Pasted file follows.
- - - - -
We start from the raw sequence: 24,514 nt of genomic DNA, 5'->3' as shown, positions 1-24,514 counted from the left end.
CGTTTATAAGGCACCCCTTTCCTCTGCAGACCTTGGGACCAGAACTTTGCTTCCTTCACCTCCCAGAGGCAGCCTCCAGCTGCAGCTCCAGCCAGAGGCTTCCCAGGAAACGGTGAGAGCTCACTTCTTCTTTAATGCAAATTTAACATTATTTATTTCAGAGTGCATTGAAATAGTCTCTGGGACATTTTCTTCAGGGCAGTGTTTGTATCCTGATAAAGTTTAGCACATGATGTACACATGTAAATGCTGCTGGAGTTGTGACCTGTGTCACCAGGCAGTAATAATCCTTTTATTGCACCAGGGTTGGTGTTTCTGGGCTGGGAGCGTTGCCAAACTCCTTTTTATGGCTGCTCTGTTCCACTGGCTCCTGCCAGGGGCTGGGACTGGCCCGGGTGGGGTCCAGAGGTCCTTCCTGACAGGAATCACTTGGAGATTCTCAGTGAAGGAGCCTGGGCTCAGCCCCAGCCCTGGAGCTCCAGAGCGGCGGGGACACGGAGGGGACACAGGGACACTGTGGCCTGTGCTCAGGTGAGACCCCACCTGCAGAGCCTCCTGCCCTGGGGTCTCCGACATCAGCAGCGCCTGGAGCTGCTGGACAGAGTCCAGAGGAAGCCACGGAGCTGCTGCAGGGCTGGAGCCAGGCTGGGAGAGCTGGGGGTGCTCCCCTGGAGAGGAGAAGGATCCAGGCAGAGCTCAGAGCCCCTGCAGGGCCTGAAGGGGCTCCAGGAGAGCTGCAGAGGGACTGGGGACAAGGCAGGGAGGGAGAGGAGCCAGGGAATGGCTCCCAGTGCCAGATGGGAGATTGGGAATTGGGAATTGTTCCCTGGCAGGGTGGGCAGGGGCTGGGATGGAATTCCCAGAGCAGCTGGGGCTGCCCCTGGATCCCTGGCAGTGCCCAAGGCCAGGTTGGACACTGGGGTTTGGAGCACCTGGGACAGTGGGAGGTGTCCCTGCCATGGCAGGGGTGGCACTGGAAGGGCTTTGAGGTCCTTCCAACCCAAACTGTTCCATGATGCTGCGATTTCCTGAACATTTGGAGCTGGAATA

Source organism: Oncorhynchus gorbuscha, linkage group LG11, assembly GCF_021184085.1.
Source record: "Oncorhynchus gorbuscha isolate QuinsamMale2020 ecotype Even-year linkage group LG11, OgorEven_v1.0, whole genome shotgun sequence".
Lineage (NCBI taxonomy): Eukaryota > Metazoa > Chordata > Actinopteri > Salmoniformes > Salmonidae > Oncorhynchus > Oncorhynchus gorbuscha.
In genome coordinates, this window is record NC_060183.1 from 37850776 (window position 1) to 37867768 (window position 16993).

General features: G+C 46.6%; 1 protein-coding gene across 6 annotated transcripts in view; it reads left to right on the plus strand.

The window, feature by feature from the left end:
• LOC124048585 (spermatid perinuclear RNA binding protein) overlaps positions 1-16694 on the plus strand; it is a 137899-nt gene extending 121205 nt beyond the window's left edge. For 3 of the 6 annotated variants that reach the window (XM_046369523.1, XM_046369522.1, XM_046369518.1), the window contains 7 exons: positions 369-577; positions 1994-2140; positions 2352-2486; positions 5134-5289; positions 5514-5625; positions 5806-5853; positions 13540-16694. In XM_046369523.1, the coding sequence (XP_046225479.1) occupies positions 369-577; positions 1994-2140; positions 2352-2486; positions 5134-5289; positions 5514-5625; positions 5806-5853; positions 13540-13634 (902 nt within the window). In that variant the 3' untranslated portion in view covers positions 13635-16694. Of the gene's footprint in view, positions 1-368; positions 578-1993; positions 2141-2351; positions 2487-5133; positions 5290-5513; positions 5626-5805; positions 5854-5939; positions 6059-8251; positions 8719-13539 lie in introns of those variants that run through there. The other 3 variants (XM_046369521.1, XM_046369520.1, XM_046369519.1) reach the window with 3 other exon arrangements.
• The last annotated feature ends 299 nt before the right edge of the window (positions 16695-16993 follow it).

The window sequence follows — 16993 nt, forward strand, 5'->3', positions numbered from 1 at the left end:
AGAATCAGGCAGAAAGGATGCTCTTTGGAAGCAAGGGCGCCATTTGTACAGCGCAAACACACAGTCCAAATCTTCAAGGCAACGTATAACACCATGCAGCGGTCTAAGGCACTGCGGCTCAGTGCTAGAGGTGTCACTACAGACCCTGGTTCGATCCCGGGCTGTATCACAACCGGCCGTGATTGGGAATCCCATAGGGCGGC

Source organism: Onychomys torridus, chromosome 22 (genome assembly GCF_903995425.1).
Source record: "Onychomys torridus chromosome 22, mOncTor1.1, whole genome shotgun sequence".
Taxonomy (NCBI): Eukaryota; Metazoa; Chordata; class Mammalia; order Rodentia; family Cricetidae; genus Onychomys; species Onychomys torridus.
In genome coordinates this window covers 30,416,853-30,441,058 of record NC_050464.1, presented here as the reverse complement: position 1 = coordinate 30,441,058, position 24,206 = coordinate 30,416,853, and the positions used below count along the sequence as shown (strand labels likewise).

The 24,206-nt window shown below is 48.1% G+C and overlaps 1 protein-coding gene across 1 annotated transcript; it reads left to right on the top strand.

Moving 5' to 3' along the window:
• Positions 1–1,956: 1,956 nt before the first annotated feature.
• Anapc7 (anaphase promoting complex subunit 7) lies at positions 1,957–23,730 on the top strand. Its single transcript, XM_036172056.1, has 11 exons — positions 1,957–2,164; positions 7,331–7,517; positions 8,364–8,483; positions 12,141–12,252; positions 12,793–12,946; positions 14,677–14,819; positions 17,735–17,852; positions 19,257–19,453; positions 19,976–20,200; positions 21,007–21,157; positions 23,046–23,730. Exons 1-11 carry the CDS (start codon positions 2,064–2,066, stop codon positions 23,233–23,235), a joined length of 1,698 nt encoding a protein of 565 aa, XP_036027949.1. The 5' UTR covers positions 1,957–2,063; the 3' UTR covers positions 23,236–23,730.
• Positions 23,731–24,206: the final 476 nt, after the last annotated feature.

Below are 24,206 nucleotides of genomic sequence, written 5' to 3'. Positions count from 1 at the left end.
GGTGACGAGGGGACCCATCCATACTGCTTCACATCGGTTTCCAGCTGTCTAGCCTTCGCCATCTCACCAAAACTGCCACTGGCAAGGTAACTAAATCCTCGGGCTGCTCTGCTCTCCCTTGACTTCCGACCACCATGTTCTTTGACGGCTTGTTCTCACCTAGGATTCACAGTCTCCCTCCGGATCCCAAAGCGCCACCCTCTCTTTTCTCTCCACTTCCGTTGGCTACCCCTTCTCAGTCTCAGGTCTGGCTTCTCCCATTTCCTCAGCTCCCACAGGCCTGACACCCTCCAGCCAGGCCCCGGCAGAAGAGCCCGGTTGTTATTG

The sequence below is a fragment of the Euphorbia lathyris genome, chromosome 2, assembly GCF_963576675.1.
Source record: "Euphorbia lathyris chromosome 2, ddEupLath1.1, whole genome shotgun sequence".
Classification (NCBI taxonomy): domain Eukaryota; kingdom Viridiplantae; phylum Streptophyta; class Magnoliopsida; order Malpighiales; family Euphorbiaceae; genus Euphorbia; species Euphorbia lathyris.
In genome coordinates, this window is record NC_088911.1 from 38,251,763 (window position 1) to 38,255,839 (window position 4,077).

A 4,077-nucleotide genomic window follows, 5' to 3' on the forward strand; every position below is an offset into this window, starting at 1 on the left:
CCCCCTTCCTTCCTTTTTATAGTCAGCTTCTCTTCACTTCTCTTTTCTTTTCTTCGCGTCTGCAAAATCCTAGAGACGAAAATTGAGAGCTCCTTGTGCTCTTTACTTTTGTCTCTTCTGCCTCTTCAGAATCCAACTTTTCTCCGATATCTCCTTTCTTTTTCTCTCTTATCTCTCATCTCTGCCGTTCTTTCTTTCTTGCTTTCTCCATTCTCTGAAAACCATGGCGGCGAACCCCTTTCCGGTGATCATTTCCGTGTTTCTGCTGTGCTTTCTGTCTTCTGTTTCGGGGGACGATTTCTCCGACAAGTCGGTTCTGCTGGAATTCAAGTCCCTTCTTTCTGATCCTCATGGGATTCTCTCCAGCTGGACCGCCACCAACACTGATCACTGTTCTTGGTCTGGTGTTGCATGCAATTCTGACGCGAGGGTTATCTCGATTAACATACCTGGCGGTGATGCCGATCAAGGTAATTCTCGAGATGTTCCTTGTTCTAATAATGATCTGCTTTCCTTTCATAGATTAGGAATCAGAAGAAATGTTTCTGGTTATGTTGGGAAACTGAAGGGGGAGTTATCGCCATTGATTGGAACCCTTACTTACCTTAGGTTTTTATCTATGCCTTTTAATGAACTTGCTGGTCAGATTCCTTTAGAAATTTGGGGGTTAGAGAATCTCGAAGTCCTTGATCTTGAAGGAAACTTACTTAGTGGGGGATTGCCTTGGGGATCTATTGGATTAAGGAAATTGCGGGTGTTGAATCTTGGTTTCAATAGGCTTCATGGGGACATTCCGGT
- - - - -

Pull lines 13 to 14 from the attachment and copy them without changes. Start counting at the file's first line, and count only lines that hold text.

Source organism: Onychomys torridus, chromosome 22 (genome assembly GCF_903995425.1).
Source record: "Onychomys torridus chromosome 22, mOncTor1.1, whole genome shotgun sequence".